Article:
Thank you to Dr. Schilling for sharing his story about a Rotary volunteer mission trip.
From the hillside where I had been working I became aware of a distant sound unfamiliar to me.  It grew in volume appearing as a brown cloud above. The brown cloud swirled, morphing in to different patterns.  In a few minutes, I realized that what I was watching was not an interesting phenomenon of nature, but a terrorizing threat to my life---African Killer Bees.
I was working as a Rotary volunteer dentist at a remote hospital in the Highlands of Africa.  I was the only trained dentist in an area that extended to Lake Victoria and home to a quarter million Kenyans.  My work at the hospital was unique each day. My schedule was packed and I was often presented with pathology I had only studied many years ago. There was no resemblance to my dental practice at home. Happily, my weekends were free to explore the countryside.
I had another job during the months I worked at Tenwek Hospital.  Two authors had contacted me to illustrate a book that they were writing called The Kalengin Heritage.  As a watercolor artist, I was excited by the challenge. The book would remind and teach the local tribe (also known as Kipsigis) about their heritage that was beginning to be lost to younger generations.  My instruction was to meet up with a patriarch of the Kipsigis tribe named, Henry Tui, who would search out specimens of flora, fauna and artifacts of culture for me to illustrate. 
It was on one of these adventures that Henry and I were invited to have lunch with Daniel Salat at his farm (Shamba) before venturing out to paint subjects for the book.  Henry had been a school teacher, and Daniel had been his student many years before.  The two gentlemen wanted me to illustrate beaded jewelry that was important to their culture.  The pieces were too valuable to remove from the property, and I took leave of the hut to find a comfortable spot on the hillside that was bathed in the Equatorial sun to begin the illustration.
I was to illustrate two beautiful examples of Kipsigi’s beadwork. The first is called Semwet .  It is worn by older women in the Ceremony of peace making.  The warring parties go to an elder woman to borrow her Semwet.  It is placed on the ground between them and symbolizes to each “we shall carry this [argument] no further.”  The second piece is called the Nariat.  Young men wear this crown during the final stages of their initiation ceremony. Cowrie shells decorate the leather strip. It was a beautiful day.  I could look down into the valley and see the Nyangoris River snaking between the verdant hills.  The hill on the far side of the river looked like a patch work quilt of 2 and 3 acre farms outlined neatly with bushes of brambles. Except for a cobalt sky above, the hills were nuances of the color green.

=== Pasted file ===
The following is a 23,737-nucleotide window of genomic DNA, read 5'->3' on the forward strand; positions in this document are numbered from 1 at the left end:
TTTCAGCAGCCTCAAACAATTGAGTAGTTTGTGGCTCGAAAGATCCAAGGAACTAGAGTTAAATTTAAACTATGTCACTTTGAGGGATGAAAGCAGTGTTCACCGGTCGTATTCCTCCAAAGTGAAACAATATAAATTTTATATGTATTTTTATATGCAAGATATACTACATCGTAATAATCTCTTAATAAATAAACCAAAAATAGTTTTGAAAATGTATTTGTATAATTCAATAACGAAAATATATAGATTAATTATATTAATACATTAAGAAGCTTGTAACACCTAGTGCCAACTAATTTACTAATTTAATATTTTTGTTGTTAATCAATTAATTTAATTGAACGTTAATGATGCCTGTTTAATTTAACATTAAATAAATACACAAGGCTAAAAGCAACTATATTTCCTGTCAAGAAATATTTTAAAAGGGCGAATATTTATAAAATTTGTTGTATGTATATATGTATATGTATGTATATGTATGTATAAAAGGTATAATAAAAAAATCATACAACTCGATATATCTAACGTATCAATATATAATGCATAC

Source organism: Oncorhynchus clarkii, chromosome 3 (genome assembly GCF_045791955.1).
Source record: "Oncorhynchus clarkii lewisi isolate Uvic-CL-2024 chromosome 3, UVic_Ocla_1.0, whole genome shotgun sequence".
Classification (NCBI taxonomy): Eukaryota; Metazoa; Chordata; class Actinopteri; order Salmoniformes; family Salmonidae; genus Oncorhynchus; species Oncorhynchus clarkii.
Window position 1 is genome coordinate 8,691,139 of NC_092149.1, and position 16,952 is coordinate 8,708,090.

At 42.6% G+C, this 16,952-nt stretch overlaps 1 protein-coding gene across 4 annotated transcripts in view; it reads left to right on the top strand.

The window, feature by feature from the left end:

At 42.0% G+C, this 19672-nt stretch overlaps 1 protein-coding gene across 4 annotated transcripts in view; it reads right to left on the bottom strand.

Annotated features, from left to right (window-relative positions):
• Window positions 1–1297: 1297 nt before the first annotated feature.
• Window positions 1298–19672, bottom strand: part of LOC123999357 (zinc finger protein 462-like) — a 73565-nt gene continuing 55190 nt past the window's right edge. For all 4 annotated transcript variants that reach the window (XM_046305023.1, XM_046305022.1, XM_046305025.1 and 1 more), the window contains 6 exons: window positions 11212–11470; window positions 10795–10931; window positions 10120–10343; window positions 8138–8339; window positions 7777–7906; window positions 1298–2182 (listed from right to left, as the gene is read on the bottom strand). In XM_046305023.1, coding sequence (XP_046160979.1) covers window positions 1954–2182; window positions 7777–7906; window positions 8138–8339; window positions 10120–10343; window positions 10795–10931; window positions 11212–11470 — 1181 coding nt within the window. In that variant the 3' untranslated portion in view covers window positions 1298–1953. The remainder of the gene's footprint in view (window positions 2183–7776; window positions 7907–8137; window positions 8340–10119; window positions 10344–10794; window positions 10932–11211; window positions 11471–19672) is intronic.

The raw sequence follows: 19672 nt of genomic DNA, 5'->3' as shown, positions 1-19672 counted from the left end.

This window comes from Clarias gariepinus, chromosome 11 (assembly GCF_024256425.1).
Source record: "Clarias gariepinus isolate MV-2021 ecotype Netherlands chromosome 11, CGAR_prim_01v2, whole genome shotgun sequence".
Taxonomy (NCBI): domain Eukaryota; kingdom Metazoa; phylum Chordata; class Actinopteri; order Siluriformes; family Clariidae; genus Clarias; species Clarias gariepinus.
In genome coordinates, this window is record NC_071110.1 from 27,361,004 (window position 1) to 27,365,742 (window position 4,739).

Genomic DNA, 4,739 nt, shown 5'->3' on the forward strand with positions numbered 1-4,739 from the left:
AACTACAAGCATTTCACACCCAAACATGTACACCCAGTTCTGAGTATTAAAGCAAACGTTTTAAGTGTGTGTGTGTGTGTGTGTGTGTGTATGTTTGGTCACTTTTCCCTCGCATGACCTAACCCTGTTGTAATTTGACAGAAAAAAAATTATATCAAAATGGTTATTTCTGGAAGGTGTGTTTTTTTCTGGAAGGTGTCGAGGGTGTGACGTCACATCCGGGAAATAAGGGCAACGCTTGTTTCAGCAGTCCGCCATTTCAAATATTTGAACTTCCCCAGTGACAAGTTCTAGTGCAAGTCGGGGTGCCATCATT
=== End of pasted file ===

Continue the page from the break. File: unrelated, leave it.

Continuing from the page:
I began to sketch the articles with pencil to be followed by watercolor.  My technique was simple and required only a few essentials that could be carried in my backpack.    I had just begun when the brown cloud appeared above me.  The sound was thunderous much like giant industrial fans. Quickly, the bees were on the ground and covered not only me but the fields around me.  It was too late to flee.  I remained motionless except for my hand which moved slowly across the illustration.  I had to maintain my concentration to prevent being frightened.  Some bees found their way to my ankles and entered my pant legs.  I have pronounced environmental allergies.  If I should attempt to shake the bees off I would most certainly be stung multiple times with the possibility of death-threatening anaphylactic shock.
Twenty minutes later, as if a bugler had called his troop to arms, the bees all at once began to crawl out of shirt sleeves and pant legs.  They came from my hair and out of my ear canals.  In seconds they were gone leaving me unharmed but shaken.
I learned the African "killer bee” is a hybrid species from mating of African and Brazilian honey bees. Their sting is no worse than that of a single honey bee.  However, they are very dangerous because African bees viciously attack in mass.  They are persistent and have been known to chase a victim a quarter of a mile. 
Tenwek Hospital is a “light upon a hill” providing compassionate care to Africans from far and wide.  It has grown from a small mission hospital to one of the finest on the African Continent. My work as a Rotary volunteer there was challenging; at times exhausting from long days treating patients who may have walked miles for my help.   My world view of the need for medical and dental care in remote areas had greatly influenced me.  I began thinking of ways to provide sustainable, free dental clinics for children in need.  I returned again as a Rotary volunteer the following year and a third time to deliver a gift of a dental unit and chair donated by Smiles Without Borders Foundation.  The foundation was created with the assistance of my Rotary Club of Loveland.
Dr. Richard Schilling
Dr. Richard Schilling is a dentist, artist and author.   He left private practice twenty five years ago in order to devote time to Christian missions, and to a dental foundation that he helped form, Smiles Without Borders Foundation. The foundation assists with the installation of sustainable dental clinics for children in schools, hospitals, and churches.  In addition to volunteer service in several countries, Richard and his wife, Marlene, serviced as dental officer and dental assistant for a major cruise line for 10 years.